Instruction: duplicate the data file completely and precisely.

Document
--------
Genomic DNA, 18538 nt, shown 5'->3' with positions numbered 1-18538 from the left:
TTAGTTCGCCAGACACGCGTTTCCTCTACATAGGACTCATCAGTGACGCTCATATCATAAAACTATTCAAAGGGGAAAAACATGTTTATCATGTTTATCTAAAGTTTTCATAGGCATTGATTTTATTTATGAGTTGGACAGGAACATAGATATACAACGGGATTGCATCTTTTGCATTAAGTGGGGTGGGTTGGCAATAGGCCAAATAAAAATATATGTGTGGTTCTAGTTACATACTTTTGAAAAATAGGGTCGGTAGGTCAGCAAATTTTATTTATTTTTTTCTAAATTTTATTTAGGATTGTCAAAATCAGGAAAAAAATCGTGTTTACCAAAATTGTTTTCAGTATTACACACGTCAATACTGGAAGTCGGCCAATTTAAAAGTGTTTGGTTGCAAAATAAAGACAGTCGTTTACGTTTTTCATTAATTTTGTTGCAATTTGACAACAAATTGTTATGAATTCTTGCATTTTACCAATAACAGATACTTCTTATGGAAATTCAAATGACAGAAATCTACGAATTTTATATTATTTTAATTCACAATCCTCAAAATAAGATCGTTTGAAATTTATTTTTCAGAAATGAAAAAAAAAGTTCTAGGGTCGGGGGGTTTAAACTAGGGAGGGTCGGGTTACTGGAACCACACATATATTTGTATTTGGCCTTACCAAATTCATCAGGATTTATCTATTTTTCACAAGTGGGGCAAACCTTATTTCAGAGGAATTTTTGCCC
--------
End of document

Genomic DNA, 18538 nt, shown 5'->3' with positions numbered 1-18538 from the left:
TTAGTTCGCCAGACACGCGTTTCCTCTACATAGGACTCATCAGTGACGCTCATATCATAAAACTATTCAAAGGGGAAAAACATGTTTATCATGTTTATCTAAAGTTTTCATAGGCATTGATTTTATTTATGAGTTGGACAGGAACATAGATATACAACGGGATTGCATCTTTTGCATTAAGTGGGGTGGGTTGGCAATAGGCCAAATAAAAATATATGTGTGGTTCTAGTTACATACTTTTGAAAAATAGGGTCGGTAGGTCAGCAAATTTTATTTATTTTTTTCTAAATTTTATTTAGGATTGTCAAAATCAGGAAAAAAATCGTGTTTACCAAAATTGTTTTCAGTATTACACACGTCAATACTGGAAGTCGGCCAATTTAAAAGTGTTTGGTTGCAAAATAAAGACAGTCGTTTACGTTTTTCATTAATTTTGTTGCAATTTGACAACAAATTGTTATGAATTCTTGCATTTTACCAATAACAGATACTTCTTATGGAAATTCAAATGACAGAAATCTACGAATTTTATATTATTTTAATTCACAATCCTCAAAATAAGATCGTTTGAAATTTATTTTTCAGAAATGAAAAAAAAAGTTCTAGGGTCGGGGGGTTTAAACTAGGGAGGGTCGGGTTACTGGAACCACACATATATTTGTATTTGGCCTTACCAAATTCATCAGGATTTATCTATTTTTCACAAGTGGGGCAAACCTTATTTCAGAGGAATTTTTGCCC